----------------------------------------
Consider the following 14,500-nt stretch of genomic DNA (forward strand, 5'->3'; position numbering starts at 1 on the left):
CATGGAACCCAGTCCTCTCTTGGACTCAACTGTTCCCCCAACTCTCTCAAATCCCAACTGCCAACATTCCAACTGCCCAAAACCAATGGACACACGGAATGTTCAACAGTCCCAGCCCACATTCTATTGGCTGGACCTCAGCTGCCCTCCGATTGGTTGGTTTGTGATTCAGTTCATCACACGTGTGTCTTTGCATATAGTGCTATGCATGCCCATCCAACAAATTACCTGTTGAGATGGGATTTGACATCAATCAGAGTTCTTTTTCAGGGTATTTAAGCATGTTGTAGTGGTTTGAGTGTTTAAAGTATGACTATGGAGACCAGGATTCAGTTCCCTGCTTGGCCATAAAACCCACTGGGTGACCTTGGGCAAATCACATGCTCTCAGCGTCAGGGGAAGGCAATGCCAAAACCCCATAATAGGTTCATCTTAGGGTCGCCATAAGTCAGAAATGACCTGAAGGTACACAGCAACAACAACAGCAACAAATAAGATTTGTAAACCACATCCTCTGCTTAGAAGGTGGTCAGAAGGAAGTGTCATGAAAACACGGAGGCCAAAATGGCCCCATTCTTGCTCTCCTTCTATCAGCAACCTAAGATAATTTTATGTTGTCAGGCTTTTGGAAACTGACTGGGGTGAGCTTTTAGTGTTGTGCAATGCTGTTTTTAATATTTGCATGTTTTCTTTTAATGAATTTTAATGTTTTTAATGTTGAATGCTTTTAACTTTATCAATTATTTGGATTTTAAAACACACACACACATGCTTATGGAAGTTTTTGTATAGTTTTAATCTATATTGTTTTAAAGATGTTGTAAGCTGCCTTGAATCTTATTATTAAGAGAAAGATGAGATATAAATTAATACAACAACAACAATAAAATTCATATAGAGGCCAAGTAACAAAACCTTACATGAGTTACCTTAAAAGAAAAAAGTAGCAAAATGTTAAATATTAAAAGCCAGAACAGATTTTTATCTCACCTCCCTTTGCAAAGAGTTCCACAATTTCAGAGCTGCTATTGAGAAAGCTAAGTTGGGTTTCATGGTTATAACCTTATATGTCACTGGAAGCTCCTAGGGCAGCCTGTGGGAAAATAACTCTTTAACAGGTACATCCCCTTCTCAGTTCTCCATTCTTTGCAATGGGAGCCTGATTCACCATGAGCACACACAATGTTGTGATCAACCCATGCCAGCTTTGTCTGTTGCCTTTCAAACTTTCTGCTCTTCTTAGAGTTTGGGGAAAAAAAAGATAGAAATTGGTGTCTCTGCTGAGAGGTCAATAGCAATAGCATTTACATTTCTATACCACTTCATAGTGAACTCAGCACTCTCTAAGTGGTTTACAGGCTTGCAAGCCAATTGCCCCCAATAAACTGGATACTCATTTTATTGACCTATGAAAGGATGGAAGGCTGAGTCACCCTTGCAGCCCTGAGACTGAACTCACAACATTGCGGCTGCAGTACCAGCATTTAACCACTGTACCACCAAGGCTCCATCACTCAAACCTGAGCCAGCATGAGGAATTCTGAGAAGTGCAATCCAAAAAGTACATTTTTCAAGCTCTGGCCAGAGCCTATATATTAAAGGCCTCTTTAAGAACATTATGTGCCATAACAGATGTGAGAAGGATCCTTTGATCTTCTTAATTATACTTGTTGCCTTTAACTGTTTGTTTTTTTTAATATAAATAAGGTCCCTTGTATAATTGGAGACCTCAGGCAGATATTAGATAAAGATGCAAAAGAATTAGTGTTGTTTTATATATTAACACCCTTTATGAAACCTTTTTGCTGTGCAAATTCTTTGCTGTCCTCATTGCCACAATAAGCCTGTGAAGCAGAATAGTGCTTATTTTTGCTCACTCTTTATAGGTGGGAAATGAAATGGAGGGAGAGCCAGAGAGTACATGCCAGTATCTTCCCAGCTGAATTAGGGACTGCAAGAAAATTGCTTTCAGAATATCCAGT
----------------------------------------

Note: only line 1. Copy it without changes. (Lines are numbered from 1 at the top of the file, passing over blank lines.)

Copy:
Consider the following 14,500-nt stretch of genomic DNA (forward strand, 5'->3'; position numbering starts at 1 on the left):